SINGAPORE - The death of a 17-year-old electrocuted while taking a shower was ruled to be misadventure by a state coroner on Thursday.
On Aug 29 last year, Gregory Ng Kok Rui, a recent graduate of the Institute of Technical Education who was waiting for his national service call-up, went to take a shower at his home at around 10.15pm.
Five minutes later, his family members heard him shouting before rushing to find him motionless on the floor of the kitchen bathroom.
He was taken to Changi General Hospital, where he was later pronounced dead.
In February, a coroner's inquiry into his death found that he could have received the fatal electric shock when his left hand came into contact with an electrically energised metallic shower outlet hose that was attached to a water heater.
On Thursday, State Coroner Marvin Bay said that no foul play was suspected and ruled that he sustained a fatal shock when he touched the energised hose.
The likely fault was that there was an overheating of a socket outlet terminal, causing the metallic hose to be energised to a dangerous voltage. At the same time, there was also a fault in the residual current circuit breaker, a safety device which prevents electrocution by cutting off electricity supply once there is any leakage in the power circuit.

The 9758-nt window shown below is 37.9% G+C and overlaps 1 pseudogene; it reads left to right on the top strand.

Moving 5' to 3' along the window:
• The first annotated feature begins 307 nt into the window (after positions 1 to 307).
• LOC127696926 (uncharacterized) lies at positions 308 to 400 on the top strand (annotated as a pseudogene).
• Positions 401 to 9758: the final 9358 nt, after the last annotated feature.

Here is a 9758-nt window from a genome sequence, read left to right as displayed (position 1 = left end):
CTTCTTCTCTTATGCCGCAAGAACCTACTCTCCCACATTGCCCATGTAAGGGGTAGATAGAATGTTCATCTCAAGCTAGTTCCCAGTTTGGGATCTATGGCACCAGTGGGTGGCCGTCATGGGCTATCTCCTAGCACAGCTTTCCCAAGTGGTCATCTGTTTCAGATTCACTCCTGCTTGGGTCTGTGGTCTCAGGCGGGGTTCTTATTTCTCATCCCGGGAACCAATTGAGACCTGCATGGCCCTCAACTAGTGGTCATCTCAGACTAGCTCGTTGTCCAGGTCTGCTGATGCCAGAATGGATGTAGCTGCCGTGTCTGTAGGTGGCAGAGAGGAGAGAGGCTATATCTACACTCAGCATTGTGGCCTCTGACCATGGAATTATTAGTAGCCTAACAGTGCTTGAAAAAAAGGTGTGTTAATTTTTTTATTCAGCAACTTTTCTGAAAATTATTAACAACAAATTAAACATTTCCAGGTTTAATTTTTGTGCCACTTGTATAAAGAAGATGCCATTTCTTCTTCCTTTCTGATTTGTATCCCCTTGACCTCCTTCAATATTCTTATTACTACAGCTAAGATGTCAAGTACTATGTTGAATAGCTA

Coroner Bay added that police are investigating taxi driver and freelance techninican Beh Kim Ek, who installed the water heater about three months earlier.
Coroner Bay said: "The simple installation works undertaken by Mr Beh do not fulfil the strict definition of 'electric works' regulated by the Energy Market Authority.
"This case underscores the importance of obtaining competent and qualified technicians when undertaking the installation of even simple electrical fittings in one's own domicile and business premises."